At this point it’s quite commonplace for the Foo Fighters, especially outspoken frontman Dave Grohl, to surprise fans with wonderfully outrageous incidents. From Grohl performing with a broken leg whilst sat atop a mighty throne, to the band rickrolling contest protesters, to the unannounced issue of the free five track EP Saint Cecilia as a mysterious countdown clock struck zero.
Released in the weeks following the November attacks in Paris, Grohl and co. have dedicated the extended play to the victims and families affected by the terrorist activities. Personally connected to the Eagles of Death Metal, the band has set out to raise support. Using the media that is surrounding their recent project in order to benefit a good cause, the group is encouraging all to donate to aid the recovery of the affected parties.
Comprised of a collection of previously unreleased album cuts, Saint Cecilia shows that the Foo Fighters have been true to themselves and their musical style over the past twenty years. Songs from past and present share the same high energy rhythmic riffs characteristic of the ageless classics presented by the American rock band. “Sean” itself feels like a step back in time to the days of Foo Fighter’s youth, with a sound similar to the likewise up-beat and choppy tune “Monkey Wrench.”
The first break off from the chorus on the EP’s titular track to the showcases the track’s mesmerizing instrumental hook; many of the band’s pieces are based around relatively uncomplicated licks considering three guitarists all tackle the duty, but this approach is yet again successful. The group’s ability to enthrall listeners so easily will always persist it seems.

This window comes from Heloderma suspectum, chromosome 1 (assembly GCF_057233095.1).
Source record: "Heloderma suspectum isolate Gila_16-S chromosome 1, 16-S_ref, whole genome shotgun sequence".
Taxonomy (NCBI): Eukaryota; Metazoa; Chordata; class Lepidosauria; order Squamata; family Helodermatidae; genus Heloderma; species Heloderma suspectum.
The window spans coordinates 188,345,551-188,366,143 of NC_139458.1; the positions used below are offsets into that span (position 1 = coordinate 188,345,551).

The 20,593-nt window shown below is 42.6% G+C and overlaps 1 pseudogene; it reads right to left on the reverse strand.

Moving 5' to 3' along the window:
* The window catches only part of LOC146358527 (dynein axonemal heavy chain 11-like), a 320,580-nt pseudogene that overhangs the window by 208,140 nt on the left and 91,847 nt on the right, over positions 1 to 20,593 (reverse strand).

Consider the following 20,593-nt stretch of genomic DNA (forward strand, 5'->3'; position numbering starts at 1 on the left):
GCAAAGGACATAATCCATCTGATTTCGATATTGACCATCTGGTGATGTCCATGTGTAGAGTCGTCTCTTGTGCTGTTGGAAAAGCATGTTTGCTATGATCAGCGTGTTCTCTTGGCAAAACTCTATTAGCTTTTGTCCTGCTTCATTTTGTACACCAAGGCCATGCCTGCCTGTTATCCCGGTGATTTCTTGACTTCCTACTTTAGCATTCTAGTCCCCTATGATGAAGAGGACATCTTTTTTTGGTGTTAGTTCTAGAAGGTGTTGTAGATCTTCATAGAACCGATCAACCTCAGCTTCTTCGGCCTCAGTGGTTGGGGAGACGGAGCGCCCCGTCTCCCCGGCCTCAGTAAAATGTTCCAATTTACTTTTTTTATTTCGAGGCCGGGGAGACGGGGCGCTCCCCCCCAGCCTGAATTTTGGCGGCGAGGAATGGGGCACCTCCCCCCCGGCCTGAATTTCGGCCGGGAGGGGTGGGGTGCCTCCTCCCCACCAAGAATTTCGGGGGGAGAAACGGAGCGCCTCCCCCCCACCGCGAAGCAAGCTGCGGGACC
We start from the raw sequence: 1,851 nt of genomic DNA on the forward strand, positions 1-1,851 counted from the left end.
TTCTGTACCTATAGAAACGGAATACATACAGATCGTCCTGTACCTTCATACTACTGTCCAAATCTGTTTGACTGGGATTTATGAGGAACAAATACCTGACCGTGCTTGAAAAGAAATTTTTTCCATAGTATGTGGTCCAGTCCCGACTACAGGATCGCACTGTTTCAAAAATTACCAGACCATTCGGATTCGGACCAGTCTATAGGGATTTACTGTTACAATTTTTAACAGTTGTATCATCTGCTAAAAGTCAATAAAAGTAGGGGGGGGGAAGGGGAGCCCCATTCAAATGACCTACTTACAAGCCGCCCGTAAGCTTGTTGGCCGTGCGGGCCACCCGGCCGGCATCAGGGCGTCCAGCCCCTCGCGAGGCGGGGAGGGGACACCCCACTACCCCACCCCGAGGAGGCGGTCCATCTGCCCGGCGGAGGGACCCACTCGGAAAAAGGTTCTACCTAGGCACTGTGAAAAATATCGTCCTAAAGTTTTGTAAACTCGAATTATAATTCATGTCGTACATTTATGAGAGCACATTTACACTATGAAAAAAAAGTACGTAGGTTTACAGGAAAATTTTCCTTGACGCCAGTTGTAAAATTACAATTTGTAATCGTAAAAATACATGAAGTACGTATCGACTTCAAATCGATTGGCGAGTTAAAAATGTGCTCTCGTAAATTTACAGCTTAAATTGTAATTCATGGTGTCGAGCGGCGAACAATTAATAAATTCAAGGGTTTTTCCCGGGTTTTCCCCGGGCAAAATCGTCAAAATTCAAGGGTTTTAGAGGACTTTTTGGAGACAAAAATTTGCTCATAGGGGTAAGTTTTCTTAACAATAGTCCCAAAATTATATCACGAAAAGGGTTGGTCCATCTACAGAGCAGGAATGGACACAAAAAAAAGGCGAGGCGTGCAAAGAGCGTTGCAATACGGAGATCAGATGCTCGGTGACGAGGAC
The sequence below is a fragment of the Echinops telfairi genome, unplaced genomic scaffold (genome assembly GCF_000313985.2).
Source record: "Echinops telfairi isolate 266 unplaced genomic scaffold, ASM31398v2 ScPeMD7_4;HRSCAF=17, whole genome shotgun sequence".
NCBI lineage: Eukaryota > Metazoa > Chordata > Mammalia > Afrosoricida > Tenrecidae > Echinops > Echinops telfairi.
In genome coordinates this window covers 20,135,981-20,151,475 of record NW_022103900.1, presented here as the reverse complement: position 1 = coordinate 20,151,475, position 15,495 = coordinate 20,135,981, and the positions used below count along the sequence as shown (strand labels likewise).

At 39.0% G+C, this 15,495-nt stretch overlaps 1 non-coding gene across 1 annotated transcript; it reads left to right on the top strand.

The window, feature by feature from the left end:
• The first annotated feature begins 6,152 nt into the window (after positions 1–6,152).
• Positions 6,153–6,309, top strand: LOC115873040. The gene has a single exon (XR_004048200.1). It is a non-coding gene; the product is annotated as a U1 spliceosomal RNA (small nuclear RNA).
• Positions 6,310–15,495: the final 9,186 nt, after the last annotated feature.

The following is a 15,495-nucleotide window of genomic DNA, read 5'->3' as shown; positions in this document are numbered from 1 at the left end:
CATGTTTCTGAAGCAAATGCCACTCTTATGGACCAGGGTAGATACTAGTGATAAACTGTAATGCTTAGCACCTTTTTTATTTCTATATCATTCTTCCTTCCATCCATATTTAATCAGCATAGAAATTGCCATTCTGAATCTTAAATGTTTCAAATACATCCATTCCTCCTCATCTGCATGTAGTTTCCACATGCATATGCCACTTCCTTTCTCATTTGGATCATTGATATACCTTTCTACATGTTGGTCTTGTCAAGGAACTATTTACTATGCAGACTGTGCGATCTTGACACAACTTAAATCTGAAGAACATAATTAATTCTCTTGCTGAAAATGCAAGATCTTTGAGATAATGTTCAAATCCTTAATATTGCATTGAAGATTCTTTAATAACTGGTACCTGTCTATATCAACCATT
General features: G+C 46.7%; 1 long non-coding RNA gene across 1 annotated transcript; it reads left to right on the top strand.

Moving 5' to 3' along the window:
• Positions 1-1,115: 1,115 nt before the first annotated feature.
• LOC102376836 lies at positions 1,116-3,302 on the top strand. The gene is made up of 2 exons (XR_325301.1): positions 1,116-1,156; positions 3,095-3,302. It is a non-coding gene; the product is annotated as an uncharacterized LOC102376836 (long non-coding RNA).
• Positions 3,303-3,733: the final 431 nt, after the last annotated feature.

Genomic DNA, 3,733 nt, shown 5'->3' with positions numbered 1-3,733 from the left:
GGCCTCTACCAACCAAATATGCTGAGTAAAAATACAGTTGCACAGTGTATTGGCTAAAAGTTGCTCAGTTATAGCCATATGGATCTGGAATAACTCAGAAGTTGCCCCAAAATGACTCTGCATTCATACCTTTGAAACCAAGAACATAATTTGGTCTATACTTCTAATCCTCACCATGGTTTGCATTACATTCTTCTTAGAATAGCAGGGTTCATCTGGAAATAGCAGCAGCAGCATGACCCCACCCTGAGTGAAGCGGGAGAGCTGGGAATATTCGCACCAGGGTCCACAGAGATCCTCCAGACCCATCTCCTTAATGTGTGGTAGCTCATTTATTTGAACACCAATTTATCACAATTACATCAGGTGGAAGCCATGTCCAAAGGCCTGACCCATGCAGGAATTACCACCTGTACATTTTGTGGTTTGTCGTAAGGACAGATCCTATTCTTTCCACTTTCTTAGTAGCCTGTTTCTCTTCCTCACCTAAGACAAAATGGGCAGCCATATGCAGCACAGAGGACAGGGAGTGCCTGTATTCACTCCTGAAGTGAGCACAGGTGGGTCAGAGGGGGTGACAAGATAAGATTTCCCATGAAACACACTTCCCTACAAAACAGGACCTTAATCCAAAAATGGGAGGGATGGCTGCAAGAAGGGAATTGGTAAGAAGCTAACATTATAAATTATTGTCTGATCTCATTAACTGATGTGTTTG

The quick punching “Savior Breath” unleashes an unrelenting torrent of hardcore punk influence with its rapid beat and barked vocals, reminiscent of 80’s aggressors Minor Threat. The next track, “Iron Rooster,” feels almost as if the ensemble had to take a break in between all of the other hard-hitting sensations to cool off. The unhurried melodic chords partnered with the swaying croon of Grohl provide for a lackluster southern rock sleeping aid.
Luckily the two decade old “The Neverending Sigh” comes in to save Saint Cecilia from closing on a low note. The rock and roll foundations of the Foo Fighters shine through in this glorious conclusion with layers of ascending chord progressions.